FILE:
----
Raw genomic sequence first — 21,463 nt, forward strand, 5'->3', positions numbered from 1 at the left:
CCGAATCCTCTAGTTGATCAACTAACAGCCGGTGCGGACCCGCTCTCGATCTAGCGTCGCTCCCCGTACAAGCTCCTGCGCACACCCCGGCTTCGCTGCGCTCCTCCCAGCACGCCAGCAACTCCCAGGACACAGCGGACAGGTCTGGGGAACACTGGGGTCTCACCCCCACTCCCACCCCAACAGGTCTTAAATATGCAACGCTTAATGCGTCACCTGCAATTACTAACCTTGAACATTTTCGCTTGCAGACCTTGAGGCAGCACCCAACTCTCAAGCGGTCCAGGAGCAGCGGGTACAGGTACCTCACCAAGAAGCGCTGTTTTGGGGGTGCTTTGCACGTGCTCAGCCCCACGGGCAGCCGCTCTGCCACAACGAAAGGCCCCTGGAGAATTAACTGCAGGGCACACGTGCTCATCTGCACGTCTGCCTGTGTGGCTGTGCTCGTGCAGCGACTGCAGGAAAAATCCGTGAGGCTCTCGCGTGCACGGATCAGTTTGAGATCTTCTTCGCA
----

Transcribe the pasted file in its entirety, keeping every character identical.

Raw genomic sequence first — 21,463 nt, forward strand, 5'->3', positions numbered from 1 at the left:
CCGAATCCTCTAGTTGATCAACTAACAGCCGGTGCGGACCCGCTCTCGATCTAGCGTCGCTCCCCGTACAAGCTCCTGCGCACACCCCGGCTTCGCTGCGCTCCTCCCAGCACGCCAGCAACTCCCAGGACACAGCGGACAGGTCTGGGGAACACTGGGGTCTCACCCCCACTCCCACCCCAACAGGTCTTAAATATGCAACGCTTAATGCGTCACCTGCAATTACTAACCTTGAACATTTTCGCTTGCAGACCTTGAGGCAGCACCCAACTCTCAAGCGGTCCAGGAGCAGCGGGTACAGGTACCTCACCAAGAAGCGCTGTTTTGGGGGTGCTTTGCACGTGCTCAGCCCCACGGGCAGCCGCTCTGCCACAACGAAAGGCCCCTGGAGAATTAACTGCAGGGCACACGTGCTCATCTGCACGTCTGCCTGTGTGGCTGTGCTCGTGCAGCGACTGCAGGAAAAATCCGTGAGGCTCTCGCGTGCACGGATCAGTTTGAGATCTTCTTCGCA